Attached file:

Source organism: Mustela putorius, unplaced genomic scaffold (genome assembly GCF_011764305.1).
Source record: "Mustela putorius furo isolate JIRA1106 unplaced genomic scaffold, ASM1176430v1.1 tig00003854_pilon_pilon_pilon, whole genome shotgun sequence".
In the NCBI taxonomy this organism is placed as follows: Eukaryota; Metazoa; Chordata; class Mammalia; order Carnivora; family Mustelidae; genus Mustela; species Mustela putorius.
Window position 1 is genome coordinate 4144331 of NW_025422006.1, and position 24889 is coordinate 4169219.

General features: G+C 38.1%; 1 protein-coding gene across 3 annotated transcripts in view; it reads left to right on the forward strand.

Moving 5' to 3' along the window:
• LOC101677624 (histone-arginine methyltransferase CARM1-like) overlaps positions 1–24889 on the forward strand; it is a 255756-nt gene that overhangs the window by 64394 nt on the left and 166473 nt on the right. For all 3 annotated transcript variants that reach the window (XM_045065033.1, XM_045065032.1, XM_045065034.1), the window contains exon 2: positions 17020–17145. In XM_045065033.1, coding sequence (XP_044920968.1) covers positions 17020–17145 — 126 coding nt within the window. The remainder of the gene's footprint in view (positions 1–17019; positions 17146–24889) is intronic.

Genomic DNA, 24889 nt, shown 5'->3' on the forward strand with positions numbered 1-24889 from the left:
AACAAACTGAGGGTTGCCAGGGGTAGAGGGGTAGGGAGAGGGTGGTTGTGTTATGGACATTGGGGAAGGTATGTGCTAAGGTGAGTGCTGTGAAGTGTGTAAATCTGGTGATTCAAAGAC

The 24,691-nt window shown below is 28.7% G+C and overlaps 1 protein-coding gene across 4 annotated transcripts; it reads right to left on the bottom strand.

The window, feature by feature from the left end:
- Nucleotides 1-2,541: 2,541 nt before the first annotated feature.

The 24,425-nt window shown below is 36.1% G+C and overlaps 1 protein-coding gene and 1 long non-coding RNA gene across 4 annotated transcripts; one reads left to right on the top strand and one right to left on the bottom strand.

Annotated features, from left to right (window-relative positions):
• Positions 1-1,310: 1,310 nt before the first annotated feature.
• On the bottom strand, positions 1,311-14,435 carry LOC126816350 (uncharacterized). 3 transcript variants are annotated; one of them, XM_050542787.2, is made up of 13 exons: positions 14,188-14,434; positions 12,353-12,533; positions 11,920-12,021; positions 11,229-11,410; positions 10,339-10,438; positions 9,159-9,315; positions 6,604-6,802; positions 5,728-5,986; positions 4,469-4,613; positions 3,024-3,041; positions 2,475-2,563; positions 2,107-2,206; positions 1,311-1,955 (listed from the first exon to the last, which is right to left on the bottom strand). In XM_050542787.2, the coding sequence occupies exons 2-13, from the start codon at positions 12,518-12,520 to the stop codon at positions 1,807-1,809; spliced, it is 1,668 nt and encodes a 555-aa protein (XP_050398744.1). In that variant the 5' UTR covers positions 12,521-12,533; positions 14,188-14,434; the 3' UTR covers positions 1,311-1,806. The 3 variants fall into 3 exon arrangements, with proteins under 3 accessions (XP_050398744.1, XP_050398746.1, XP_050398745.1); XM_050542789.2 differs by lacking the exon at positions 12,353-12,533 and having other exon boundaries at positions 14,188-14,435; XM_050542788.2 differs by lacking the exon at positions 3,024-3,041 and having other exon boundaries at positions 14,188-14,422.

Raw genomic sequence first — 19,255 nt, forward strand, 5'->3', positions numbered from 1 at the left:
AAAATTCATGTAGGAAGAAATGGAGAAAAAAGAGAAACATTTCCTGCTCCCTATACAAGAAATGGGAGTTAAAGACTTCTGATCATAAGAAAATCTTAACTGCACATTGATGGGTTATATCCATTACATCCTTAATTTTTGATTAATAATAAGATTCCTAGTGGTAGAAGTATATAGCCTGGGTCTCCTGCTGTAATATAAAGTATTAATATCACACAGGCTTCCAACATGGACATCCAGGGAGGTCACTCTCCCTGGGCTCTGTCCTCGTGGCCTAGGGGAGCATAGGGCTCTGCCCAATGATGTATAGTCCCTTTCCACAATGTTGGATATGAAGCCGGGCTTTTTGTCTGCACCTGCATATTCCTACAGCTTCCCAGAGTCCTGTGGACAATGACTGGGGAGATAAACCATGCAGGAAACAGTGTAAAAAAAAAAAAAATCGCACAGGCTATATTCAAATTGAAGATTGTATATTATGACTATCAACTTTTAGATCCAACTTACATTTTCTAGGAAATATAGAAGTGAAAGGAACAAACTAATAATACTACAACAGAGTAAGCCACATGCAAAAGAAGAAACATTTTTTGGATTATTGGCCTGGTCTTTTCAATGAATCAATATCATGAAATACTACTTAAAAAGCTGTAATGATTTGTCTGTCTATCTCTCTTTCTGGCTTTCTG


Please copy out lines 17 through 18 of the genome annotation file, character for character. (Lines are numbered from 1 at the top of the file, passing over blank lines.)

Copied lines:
Raw genomic sequence first — 19,255 nt, forward strand, 5'->3', positions numbered from 1 at the left:
AAAATTCATGTAGGAAGAAATGGAGAAAAAAGAGAAACATTTCCTGCTCCCTATACAAGAAATGGGAGTTAAAGACTTCTGATCATAAGAAAATCTTAACTGCACATTGATGGGTTATATCCATTACATCCTTAATTTTTGATTAATAATAAGATTCCTAGTGGTAGAAGTATATAGCCTGGGTCTCCTGCTGTAATATAAAGTATTAATATCACACAGGCTTCCAACATGGACATCCAGGGAGGTCACTCTCCCTGGGCTCTGTCCTCGTGGCCTAGGGGAGCATAGGGCTCTGCCCAATGATGTATAGTCCCTTTCCACAATGTTGGATATGAAGCCGGGCTTTTTGTCTGCACCTGCATATTCCTACAGCTTCCCAGAGTCCTGTGGACAATGACTGGGGAGATAAACCATGCAGGAAACAGTGTAAAAAAAAAAAAAATCGCACAGGCTATATTCAAATTGAAGATTGTATATTATGACTATCAACTTTTAGATCCAACTTACATTTTCTAGGAAATATAGAAGTGAAAGGAACAAACTAATAATACTACAACAGAGTAAGCCACATGCAAAAGAAGAAACATTTTTTGGATTATTGGCCTGGTCTTTTCAATGAATCAATATCATGAAATACTACTTAAAAAGCTGTAATGATTTGTCTGTCTATCTCTCTTTCTGGCTTTCTG